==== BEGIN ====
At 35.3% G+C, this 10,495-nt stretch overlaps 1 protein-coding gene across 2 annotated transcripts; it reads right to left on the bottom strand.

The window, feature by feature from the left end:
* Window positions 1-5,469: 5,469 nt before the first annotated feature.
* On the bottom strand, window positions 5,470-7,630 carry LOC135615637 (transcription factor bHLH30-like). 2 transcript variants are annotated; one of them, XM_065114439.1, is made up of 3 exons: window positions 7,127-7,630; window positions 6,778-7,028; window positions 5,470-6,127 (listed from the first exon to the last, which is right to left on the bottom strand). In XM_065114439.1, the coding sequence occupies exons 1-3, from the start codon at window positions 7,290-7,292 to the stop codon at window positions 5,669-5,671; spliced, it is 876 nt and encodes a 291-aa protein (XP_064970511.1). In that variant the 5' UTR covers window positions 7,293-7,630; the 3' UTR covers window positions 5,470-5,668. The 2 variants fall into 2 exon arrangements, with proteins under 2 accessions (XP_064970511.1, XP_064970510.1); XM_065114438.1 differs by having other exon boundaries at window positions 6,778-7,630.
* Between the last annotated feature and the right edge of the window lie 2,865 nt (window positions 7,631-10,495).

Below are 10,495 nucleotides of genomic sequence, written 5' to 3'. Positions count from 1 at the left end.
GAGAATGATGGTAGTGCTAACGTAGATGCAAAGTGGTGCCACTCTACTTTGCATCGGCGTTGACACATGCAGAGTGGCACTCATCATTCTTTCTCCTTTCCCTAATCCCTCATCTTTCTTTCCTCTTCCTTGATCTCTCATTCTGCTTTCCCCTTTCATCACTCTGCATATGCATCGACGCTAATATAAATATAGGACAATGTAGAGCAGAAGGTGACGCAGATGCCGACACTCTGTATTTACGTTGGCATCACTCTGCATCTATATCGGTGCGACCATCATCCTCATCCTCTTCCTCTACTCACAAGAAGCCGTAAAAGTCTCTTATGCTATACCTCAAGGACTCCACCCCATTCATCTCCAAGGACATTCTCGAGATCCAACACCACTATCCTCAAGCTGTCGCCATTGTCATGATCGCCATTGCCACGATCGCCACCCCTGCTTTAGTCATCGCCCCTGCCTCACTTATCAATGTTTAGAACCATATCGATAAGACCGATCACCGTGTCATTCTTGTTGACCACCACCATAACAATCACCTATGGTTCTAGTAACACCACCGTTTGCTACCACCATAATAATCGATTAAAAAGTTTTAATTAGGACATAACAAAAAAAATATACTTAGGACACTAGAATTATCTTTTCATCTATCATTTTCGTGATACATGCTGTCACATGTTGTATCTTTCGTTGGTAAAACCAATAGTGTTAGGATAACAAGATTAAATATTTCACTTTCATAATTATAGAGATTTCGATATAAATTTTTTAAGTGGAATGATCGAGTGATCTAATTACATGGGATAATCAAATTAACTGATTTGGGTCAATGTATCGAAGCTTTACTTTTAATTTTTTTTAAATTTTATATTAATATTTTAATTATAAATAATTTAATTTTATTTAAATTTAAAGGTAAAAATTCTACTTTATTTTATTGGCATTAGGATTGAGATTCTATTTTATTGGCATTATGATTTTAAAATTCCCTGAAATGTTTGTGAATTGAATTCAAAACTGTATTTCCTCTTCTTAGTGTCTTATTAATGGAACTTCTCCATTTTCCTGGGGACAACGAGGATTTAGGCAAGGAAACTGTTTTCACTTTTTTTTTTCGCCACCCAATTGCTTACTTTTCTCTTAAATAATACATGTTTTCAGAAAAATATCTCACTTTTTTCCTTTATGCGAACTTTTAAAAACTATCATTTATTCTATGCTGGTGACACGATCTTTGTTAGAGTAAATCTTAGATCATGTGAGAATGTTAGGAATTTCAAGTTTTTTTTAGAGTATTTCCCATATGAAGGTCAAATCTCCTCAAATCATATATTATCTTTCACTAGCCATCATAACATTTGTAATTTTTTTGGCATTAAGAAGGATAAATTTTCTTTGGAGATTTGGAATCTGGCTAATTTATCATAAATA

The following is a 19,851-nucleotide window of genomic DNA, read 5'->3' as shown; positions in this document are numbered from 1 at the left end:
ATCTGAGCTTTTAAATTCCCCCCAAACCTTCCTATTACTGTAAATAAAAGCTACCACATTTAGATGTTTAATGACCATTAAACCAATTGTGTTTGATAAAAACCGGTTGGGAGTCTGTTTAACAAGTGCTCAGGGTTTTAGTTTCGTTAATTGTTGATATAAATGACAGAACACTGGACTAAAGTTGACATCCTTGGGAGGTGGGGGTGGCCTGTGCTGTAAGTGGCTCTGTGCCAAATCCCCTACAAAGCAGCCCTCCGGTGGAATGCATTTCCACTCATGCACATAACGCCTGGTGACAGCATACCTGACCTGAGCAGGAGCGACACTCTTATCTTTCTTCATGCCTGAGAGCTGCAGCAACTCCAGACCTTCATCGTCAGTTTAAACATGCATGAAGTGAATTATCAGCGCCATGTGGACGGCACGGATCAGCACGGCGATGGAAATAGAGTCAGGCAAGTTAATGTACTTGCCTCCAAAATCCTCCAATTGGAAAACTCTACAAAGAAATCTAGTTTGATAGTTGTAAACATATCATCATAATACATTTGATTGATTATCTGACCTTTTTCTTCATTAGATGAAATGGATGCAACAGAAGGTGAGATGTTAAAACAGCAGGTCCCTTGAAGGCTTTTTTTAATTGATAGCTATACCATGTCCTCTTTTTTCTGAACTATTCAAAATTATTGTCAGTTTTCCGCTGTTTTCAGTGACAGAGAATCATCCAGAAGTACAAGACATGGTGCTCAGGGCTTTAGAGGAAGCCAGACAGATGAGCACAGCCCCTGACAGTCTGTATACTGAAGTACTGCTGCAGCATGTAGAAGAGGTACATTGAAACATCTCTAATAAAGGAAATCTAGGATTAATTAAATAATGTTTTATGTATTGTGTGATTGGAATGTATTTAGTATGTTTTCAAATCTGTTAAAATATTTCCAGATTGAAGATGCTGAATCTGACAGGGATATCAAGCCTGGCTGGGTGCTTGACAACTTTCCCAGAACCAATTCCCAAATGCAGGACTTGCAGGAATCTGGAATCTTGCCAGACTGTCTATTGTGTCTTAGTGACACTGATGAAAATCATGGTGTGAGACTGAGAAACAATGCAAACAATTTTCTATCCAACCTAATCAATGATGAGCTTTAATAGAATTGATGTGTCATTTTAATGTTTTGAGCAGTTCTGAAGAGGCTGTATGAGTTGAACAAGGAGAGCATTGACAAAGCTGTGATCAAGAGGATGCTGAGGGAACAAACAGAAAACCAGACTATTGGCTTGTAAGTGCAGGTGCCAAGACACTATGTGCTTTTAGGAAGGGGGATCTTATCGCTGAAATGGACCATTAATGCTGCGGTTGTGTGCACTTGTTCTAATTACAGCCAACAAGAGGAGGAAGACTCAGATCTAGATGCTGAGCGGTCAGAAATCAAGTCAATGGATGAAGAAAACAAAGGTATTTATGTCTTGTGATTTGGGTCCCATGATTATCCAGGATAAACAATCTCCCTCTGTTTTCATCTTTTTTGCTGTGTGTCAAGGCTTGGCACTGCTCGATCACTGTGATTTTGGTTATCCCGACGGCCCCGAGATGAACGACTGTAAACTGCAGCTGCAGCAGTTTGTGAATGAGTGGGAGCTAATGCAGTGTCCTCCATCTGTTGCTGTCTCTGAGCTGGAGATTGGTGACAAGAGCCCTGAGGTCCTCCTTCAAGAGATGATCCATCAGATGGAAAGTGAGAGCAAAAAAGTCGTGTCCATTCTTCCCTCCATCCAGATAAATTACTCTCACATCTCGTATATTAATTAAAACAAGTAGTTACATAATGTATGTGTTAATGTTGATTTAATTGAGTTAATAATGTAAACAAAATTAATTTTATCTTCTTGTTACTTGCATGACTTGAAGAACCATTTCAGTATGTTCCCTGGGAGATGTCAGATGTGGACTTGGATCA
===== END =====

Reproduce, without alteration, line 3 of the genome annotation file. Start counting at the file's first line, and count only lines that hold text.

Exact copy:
* Window positions 1-5,469: 5,469 nt before the first annotated feature.